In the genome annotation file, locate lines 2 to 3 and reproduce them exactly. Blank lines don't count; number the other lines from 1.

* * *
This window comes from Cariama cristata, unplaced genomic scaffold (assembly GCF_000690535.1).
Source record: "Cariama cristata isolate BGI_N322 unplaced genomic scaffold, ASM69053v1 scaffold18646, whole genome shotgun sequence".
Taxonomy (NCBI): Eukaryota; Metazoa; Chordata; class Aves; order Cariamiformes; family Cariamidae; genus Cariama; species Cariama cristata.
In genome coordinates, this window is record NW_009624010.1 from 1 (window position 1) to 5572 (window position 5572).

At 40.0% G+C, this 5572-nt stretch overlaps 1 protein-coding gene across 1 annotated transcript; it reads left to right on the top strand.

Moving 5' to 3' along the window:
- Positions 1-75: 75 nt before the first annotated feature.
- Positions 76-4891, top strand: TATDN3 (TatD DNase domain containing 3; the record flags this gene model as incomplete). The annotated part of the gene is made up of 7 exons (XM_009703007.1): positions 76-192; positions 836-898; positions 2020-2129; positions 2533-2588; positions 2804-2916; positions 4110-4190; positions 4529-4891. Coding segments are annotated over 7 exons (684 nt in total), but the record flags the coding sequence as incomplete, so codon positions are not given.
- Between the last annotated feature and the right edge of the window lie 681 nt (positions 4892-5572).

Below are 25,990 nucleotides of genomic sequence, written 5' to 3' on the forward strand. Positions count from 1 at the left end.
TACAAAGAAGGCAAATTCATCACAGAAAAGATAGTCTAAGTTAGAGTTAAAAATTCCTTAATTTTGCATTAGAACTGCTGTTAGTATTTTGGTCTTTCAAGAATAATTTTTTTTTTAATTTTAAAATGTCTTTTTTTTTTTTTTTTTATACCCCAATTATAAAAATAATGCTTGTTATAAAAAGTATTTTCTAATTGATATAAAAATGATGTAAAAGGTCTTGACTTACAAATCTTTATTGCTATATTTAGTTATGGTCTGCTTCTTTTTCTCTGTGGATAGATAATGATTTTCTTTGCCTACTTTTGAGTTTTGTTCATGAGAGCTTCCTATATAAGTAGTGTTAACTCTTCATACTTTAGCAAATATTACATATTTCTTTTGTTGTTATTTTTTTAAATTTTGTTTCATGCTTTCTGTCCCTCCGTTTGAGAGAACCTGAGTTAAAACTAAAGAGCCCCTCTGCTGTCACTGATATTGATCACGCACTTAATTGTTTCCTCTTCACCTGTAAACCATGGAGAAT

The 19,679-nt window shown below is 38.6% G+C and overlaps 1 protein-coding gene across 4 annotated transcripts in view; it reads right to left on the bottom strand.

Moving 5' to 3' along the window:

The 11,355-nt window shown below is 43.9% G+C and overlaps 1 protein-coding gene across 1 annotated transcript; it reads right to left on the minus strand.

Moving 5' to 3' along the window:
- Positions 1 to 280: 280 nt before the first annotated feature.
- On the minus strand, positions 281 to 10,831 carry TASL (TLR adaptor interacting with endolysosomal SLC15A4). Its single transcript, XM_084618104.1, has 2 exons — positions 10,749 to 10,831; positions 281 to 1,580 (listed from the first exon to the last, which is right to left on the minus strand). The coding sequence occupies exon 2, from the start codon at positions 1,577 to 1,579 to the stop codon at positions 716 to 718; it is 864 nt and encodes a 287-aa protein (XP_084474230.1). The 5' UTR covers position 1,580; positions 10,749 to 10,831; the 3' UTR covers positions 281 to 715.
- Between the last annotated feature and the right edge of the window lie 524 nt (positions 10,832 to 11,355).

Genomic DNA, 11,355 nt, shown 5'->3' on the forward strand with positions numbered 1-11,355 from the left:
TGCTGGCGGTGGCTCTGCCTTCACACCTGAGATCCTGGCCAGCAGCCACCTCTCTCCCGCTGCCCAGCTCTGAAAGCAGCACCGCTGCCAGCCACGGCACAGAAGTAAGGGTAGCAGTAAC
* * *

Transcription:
Source record: "Cariama cristata isolate BGI_N322 unplaced genomic scaffold, ASM69053v1 scaffold18646, whole genome shotgun sequence".
Taxonomy (NCBI): Eukaryota; Metazoa; Chordata; class Aves; order Cariamiformes; family Cariamidae; genus Cariama; species Cariama cristata.